We have to get rid of the notion that we are able to acquire clean energy from somewhere. The manufacture of the solar cells we are increasingly using consumes all sorts of polluting chemicals. Wind-power, for example, relies of rare-earth magnets to allow enough power to be generated at the hub of a turbine. But the methods of extracting that rare earth material involved spraying concentrated acids onto hills in China, with huge amounts of acidic waste being dumped into a massive lake, with acidic mists destroying farmland for miles around its shores.

We have to sit up and take notice. We are all in the front line and we risk absolutely everything by not taking action today, or even right now.  Are you someone who heats their house to 21 degrees or more? Then go to the thermostat straight away and turn it down to a far more healthy 19 or even 16 degrees and just put on some warmer clothes.  (As I am sitting here writing this, the thermometer in my office reads 14 degrees – so I have a couple of sweaters on and feel fine. I also really do get a small feeling of satisfaction that it is helping the world not to have a central-heating boiler blasting greenhouse exhaust-gases into the atmosphere.)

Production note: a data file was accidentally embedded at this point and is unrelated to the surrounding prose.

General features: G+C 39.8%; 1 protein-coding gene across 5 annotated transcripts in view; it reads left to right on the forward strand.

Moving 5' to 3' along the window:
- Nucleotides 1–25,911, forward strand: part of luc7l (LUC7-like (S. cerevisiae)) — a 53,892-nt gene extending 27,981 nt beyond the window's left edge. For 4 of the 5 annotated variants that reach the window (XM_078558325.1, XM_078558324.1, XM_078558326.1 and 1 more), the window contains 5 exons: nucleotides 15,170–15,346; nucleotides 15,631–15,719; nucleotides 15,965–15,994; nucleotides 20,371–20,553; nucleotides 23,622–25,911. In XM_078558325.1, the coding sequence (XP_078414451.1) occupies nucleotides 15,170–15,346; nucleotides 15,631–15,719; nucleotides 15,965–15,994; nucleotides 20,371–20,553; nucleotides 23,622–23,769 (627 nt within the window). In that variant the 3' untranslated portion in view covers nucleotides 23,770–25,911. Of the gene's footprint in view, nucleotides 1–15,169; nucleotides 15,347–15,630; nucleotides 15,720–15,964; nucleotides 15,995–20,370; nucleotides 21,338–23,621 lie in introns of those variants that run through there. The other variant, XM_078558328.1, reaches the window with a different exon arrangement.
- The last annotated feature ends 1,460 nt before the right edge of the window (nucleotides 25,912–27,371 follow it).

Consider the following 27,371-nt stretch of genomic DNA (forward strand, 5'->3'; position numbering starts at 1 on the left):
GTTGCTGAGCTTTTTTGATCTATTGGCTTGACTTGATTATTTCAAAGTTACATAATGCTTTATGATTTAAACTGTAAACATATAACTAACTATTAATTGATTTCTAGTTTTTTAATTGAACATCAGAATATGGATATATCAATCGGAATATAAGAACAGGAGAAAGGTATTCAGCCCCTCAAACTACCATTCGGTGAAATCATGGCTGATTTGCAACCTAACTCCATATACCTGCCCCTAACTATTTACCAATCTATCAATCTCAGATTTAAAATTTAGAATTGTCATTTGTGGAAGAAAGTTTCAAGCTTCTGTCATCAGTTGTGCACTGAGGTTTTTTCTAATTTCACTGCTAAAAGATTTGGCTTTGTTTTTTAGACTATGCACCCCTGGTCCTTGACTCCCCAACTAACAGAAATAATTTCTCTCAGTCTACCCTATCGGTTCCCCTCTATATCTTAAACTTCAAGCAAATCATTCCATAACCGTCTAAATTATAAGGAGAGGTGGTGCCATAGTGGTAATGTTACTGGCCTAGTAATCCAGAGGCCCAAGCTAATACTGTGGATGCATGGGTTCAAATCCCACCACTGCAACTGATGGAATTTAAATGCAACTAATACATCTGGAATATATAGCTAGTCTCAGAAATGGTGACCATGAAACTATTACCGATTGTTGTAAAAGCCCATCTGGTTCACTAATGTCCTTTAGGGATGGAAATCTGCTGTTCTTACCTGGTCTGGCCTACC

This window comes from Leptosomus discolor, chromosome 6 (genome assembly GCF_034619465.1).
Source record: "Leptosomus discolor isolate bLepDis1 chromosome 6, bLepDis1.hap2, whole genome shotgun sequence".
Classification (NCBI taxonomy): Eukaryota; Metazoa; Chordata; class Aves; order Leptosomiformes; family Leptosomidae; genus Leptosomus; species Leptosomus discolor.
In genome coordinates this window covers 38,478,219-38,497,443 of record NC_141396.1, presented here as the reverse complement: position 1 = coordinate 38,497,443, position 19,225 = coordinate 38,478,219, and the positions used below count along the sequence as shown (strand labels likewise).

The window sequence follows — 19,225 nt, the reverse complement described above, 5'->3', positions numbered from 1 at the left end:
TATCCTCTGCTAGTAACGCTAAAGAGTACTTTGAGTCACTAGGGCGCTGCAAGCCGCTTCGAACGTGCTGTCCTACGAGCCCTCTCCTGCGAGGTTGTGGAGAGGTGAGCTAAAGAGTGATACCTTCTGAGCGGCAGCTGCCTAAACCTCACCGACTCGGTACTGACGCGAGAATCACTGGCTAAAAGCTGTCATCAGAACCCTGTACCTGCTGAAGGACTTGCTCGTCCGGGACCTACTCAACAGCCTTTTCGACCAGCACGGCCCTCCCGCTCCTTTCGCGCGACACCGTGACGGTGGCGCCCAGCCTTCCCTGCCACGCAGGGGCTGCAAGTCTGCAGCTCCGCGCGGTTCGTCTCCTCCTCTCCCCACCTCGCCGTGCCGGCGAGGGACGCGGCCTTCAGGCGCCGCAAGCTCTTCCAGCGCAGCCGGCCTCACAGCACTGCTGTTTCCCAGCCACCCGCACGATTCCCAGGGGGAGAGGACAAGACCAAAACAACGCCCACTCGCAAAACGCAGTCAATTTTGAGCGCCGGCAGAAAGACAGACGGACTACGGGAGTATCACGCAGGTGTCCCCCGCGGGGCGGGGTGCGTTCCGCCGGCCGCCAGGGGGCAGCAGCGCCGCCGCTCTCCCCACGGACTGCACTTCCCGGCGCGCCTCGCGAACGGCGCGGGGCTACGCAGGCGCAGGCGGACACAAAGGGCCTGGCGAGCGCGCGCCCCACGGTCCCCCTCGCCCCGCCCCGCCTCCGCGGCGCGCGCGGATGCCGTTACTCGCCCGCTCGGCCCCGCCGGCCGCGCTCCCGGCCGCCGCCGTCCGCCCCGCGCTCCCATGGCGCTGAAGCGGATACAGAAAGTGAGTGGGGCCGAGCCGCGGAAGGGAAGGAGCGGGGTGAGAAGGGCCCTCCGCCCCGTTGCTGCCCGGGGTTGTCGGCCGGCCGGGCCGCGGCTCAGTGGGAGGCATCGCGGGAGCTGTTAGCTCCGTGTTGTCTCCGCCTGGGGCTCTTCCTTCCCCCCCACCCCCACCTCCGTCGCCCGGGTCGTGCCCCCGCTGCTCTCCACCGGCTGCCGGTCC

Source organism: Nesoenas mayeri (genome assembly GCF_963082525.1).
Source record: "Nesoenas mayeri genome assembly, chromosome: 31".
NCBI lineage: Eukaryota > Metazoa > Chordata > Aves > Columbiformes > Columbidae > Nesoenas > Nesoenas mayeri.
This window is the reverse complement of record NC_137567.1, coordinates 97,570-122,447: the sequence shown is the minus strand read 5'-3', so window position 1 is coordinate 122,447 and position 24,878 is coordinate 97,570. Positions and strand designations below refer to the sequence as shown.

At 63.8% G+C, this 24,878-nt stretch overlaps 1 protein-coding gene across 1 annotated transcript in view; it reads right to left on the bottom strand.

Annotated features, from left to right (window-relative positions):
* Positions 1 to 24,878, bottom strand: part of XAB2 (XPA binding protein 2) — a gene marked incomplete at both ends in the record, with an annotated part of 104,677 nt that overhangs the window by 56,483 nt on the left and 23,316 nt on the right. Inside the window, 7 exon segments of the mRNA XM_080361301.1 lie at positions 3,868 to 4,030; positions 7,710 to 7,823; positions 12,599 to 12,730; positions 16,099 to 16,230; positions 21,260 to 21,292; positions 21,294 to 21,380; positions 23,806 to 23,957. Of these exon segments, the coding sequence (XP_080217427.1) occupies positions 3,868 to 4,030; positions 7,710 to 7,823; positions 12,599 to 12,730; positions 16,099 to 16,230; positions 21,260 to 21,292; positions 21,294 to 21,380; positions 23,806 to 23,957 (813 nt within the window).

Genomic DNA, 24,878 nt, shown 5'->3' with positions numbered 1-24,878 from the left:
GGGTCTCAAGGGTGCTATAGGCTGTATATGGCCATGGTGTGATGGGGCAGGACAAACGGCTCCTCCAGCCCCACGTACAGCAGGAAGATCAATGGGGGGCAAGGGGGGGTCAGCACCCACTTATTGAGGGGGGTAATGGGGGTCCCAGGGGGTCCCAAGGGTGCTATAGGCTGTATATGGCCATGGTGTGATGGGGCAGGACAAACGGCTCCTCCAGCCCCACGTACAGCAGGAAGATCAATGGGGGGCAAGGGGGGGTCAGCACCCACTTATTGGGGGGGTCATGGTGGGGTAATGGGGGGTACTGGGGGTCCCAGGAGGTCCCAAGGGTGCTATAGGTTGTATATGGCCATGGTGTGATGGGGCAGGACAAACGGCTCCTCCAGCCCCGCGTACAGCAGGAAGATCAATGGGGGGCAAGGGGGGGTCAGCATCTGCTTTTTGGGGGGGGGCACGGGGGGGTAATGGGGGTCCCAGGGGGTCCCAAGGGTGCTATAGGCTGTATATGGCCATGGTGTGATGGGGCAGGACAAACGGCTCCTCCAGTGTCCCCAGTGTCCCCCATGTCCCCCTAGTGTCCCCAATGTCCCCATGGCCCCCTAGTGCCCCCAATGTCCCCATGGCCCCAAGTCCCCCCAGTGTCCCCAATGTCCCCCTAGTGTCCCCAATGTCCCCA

We must set aside any notion that our individual efforts will not make a difference in the big scheme of things. We are small compared with China or India;  we are nothing compared with the whole of Africa. But if we are to be able to play our part in the overall crisis management that will be needed to save the world as we know it, then we have to be able to say that we are doing our bit.

We also need to accept that many traditional measures of “success” will have to change. We do not need, nor should want, for example, to have year-on-year growth in our economy as that implies ever increasing consumption of raw materials and more pollution. We have to accept that we will not go on getting “richer” with more disposable income. Those days should be regarded as something of the past.

However, we might come to accept that we will be immeasurably richer in other ways – one of which might be that we will be able to say to our children that we really did have a hand in saving the World.

Copyright: T Leger

Tom Leger served in the Forces in the 1980s. He is now a commentator on current affairs, writing for a number of journals. TMT intends to publish more of his work on this and related topics in the coming months.

Comments on The crisis that cannot be wished away

Leave a Reply

Your email address will not be published.Required fields are marked *.

This site uses Akismet to reduce spam. Learn how your comment data is processed.